Kaspersky recently reported on a new type of malware that targets users of the popular AI-powered chatbot, ChatGPT. The malware is designed to steal the account credentials stored in popular browsers such as Chrome, Edge, and Firefox.
The attackers used the trusted reputation of ChatGPT to their advantage. ChatGPT is a well-known and widely used AI chatbot, and users generally trust the service. This trust made it easier for the attackers to convince users to download a credential-stealing trojan that purports to be a ChatGPT app.
According to the report, the attackers created fake online ChatGPT communities that appeared to be either linked to official Open AI accounts or a reputable ChatGPT enthusiast community. These communities were intended to establish credibility as a reliable source for ChatGPT-related content. The attackers also took advantage of the common experience of the service being frequently unavailable during high traffic times.
The attackers would use these forums to distribute links to malicious files that purported to be official ChatGPT clients that would help users get around these limitations. In some cases the attackers even claimed to have credits on the associated fake accounts for purchasing premium ChatGPT services. In reality, ChatGPT is only officially distributed as a web application that does not require users to download anything, so these types of apps are fraudulent.
Once the user downloaded and installed the “ChatGPT app,” the user would receive an error message indicating that the installation was not successful or would see no activity at all. While most would attribute this to a technical error, the attack had already occurred, and the users’ browser-stored credentials had already been pilfered.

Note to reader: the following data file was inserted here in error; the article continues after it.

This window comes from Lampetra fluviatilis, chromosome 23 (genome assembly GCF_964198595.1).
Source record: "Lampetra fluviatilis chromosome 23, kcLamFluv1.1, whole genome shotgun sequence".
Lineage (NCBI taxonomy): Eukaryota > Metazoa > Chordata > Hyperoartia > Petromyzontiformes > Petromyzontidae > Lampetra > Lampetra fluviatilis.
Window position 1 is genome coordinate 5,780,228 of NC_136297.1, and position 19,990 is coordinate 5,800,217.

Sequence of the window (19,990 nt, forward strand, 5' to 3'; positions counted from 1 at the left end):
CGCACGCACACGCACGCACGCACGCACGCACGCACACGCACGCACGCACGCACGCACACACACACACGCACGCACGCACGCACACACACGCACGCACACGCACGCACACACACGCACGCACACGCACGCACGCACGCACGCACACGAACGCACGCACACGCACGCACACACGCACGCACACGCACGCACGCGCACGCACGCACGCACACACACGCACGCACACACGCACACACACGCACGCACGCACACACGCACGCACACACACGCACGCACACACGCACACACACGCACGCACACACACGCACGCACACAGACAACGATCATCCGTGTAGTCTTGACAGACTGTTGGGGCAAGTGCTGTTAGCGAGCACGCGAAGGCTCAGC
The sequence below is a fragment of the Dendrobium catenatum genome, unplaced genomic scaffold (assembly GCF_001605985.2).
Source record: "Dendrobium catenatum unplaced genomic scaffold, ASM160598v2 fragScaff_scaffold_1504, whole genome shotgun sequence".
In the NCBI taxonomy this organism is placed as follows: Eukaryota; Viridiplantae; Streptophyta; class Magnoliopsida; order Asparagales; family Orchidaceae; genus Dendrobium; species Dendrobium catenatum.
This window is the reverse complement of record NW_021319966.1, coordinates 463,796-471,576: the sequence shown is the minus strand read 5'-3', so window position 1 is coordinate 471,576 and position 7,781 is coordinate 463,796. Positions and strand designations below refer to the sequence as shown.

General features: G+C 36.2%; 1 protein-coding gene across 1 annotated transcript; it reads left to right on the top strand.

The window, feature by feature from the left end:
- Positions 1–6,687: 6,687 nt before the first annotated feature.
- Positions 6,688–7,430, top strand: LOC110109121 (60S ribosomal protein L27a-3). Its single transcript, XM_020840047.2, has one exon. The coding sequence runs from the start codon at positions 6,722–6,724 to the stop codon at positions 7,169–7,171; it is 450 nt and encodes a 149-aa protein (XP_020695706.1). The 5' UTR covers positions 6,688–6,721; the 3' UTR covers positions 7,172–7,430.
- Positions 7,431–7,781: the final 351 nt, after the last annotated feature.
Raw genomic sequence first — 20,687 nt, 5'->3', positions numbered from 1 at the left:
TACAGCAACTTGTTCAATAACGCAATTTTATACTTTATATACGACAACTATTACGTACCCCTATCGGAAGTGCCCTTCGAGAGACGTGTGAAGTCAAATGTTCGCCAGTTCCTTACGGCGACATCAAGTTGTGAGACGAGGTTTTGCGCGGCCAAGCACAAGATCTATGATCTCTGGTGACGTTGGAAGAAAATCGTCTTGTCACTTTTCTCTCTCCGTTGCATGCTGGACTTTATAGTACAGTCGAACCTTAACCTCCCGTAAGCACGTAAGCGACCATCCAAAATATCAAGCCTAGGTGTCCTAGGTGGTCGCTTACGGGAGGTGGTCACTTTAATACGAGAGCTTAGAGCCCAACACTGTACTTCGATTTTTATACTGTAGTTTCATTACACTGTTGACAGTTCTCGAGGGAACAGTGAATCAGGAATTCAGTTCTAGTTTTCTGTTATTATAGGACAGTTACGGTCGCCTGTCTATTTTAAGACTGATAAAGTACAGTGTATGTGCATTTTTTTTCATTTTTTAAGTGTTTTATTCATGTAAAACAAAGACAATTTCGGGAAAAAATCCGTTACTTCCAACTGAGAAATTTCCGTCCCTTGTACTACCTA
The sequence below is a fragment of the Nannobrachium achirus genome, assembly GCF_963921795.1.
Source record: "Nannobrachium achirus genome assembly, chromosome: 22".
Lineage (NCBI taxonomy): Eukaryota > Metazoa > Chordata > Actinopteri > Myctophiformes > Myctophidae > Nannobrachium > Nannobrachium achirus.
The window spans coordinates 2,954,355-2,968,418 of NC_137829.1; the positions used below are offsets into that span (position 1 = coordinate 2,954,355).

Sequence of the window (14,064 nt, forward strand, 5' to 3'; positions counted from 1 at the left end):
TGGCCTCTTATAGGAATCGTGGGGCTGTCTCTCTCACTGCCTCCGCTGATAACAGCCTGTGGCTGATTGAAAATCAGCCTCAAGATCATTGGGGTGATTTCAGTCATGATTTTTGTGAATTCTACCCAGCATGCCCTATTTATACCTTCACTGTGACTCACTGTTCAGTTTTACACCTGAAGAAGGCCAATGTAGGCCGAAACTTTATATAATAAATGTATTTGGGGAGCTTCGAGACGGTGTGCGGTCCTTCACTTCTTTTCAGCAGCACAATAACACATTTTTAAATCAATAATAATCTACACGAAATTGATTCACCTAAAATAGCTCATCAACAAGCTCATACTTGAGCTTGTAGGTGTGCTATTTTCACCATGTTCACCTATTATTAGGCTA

The ChatGPT Stealer is yet another example of how current methods for preventing abuse-of-trust attacks – such as imploring users to remain vigilant and to ensure that their devices have the latest security updates – simply are not enough. Solutions that take the burden off users’ shoulders, like ConcealBrowse, are the only way to stop all types of attacks delivered via the browser. ConcealBrowse scans the URLs a user opens, regardless of the source, and will block or isolate malicious or risky web sites. Even if a user trusts a link, ConcealBrowse does’t.
The ChatGPT trojan attack is a reminder that identities of trusted services can be co-opted by determined attackers. By using a combination of social engineering tactics and sophisticated malware techniques, the attackers were able to steal personal information from unsuspecting users. ConcealBrowse keeps users safe, even when they are fooled into trusting attackers. Try ConcealBrowse for free to start protecting your users today.
Written by: Conceal Research Team